Friday, March 31, 2006

Small Things

Over the past few weeks, as I’ve gone about my daily life, I’ve observed a number of things which have amused me. In the spirit of the digital age, I took out my camera and recorded them so that I might create a blog post and, thus, share the joy.


Just look at these worthless excuses for hot-cross buns, they’re just loafing about, utterly fruitless in any endeavour...

You should know I bought these by accident. I think I was momentarily nonplussed by the description on the label. All of a sudden, possibilities for puns rushed into my head and I forgot that I like my traditional Easter bakery fare to contain dried fruit; it’s much more a-peel-ing.

What a Steal

After all that nasty misappropriation-of-funds-by-over-zealous-young-stockbrokers business, the National Australia Bank has decided to overhaul its image. Now, instead of the obscure, yet somehow monolithic ‘National’ they once used in their advertisements, they’ve decided to go with the non-threatening, lowercase acronym ‘nab’.

The OED: nab v 2 c. to snatch or seize (a thing); to steal (customers’ money)

Alright, that last bit in parentheses is mine. At least they’re striving for honesty this time.

Walk This Way

Since we’re on the topic of dictionaries, I would like to enter a new word into the English language: pedestrine. I came across this word on a sign near some footpath reconstruction that I saw during a bus trip on the way to the University. The next day I arranged to catch the same bus, which takes an incredibly circuitous route, in order to take a photo and so offer proof that ‘pedestrine’ is part of the vernacular. Alas, after coming upon the sign, I could not get my camera in position quickly enough to take the photo before the bus jerked around the corner. Arbiters of the English language everywhere will have to rely on my efforts with Paint to faithfully reproduce the exact details of the sighting.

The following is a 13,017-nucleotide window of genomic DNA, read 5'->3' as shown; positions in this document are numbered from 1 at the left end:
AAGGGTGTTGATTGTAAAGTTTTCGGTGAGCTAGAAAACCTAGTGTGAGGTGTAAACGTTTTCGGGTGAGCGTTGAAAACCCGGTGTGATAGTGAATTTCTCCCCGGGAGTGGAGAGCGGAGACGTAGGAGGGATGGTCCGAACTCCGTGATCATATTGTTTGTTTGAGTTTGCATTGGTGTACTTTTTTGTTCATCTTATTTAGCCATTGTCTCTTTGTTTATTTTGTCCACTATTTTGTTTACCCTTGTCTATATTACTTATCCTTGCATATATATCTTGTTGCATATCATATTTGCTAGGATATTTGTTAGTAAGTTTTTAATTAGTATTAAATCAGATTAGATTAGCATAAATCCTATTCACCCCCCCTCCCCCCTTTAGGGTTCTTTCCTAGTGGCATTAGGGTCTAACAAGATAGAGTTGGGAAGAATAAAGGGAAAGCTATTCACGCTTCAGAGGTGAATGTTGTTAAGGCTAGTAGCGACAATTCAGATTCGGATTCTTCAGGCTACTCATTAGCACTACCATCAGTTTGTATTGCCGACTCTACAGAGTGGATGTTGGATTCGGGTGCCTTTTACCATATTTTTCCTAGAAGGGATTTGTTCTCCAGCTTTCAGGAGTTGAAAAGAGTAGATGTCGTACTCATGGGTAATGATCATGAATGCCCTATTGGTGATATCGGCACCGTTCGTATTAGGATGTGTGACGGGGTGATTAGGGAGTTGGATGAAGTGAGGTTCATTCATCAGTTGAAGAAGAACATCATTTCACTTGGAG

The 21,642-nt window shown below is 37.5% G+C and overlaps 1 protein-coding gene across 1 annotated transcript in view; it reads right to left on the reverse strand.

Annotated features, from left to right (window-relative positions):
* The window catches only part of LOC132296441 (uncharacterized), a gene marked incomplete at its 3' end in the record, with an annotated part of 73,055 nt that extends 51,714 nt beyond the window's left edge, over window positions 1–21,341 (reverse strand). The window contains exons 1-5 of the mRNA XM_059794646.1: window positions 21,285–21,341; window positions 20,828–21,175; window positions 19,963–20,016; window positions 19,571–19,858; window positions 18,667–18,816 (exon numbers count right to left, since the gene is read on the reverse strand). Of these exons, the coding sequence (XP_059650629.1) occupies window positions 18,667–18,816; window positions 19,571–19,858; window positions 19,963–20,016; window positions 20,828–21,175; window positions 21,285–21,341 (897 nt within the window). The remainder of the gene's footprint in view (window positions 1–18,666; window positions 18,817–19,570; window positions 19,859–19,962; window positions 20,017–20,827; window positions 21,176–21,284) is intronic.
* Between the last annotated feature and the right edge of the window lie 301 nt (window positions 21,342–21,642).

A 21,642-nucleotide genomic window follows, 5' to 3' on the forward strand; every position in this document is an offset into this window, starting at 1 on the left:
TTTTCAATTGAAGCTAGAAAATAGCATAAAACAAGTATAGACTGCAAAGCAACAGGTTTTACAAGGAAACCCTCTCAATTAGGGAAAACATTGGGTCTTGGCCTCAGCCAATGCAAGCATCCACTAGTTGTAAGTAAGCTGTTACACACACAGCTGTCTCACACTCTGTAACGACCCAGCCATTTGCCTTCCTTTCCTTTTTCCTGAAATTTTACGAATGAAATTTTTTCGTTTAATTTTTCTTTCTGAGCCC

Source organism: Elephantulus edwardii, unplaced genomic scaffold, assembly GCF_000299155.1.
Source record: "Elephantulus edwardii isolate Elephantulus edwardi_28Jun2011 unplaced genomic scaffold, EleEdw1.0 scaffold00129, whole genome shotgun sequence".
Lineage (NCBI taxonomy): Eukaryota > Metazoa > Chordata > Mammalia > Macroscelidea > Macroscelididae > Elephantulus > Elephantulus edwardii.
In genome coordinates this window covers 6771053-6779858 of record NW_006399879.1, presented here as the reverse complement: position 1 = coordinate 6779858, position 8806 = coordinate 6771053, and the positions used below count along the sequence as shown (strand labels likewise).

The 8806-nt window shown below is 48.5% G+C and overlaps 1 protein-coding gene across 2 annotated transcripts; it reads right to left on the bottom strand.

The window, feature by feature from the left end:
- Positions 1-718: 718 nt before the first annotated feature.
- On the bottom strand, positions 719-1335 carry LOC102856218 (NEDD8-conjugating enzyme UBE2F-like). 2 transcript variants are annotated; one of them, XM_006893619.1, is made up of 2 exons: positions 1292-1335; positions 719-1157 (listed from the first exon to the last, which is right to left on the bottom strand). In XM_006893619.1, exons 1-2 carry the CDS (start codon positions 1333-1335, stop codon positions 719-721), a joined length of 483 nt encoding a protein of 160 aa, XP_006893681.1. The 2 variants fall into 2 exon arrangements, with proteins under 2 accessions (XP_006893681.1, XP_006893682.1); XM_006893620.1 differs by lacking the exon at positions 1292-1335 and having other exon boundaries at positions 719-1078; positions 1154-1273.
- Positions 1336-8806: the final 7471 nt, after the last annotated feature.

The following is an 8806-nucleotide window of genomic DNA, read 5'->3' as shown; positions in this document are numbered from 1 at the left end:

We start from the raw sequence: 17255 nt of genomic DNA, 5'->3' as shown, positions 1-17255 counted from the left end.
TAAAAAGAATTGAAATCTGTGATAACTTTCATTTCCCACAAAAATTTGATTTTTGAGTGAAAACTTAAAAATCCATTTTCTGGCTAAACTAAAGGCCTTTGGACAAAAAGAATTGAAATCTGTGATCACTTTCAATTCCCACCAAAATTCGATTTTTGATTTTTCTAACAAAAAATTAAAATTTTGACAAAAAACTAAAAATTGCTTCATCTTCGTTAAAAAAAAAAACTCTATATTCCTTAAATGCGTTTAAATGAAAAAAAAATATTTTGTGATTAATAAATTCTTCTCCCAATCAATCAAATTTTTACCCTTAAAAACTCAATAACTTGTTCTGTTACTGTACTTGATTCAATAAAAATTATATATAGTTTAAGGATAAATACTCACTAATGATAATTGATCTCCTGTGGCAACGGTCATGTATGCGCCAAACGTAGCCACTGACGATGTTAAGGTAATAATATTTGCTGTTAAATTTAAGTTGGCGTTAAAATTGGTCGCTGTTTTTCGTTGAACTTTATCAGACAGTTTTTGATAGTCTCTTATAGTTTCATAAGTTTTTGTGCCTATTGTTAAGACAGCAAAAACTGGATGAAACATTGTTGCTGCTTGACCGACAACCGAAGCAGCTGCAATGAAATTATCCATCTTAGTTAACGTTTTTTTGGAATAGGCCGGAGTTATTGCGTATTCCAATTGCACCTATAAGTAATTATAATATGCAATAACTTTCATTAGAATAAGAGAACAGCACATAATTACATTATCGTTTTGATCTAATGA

As for the meaning of ‘pedestrine’, it is a noun, which I believe refers to any individual who walks in a particularly Australian way, not dissimilar to those who indulge in that particularly Australian way of talking, ‘strine’. One is a ‘pedestrine’ if one wears thongs on one’s feet and walks in no particular hurry along a cracked suburban footpath to the corner shop. A ‘pedestrine’ is encouraged to scuff his or her feet, in fact it is debateable whether one can be a pedestrine if no scuffing occurs.


If anyone decides to write a successful British comedy using the title of this bookshop, I will definitely expect a finder’s fee.

Thursday, March 30, 2006


Today I was a good sister, not such a great PhD student, but in the familial sisterhood stakes, today I think I passed muster.

I arrived at the University at the respectable time of 10am, whereupon, instead of turning the computer on and getting straight to reading and taking notes or brainstorming brilliant (obviously!) ideas, I turned on the computer and set straight to Googling ‘bridal shower invitations’. I was looking for some ideas about how to issue concise and elegant requests for the honour of various persons’ company at a shower to celebrate my sister V’s forthcoming nuptials. There was a lot of ‘cordial’ talk, but I resisted including it, with a lot less effort than I’m resisting the urge to make a pun right now...

Anyway, I had chanced across a note card set—while perusing the shelves of a newsagent during a stationery fetish moment—which were just perfect for shower invitations. They were the right colour and style for the wedding scheme and my sister’s personality; there were just enough cards and envelopes in the packet to cover everyone on the invitation list; and I didn’t have to crack open the piggy bank to pay for them. So with the newsagent’s packet poking out of my handbag, I sat down at the computer and searched for some words that gave all the information that everyone would need, and that wouldn’t be too sickly and floral in their sentiment. (On occasion, I’ve been known to threaten my sister with a gift of one of those saccharine ‘ode to my sister’ type cards/plaques, but I couldn’t actually do that to her. Not for now, at least. *insert evil laugh*.)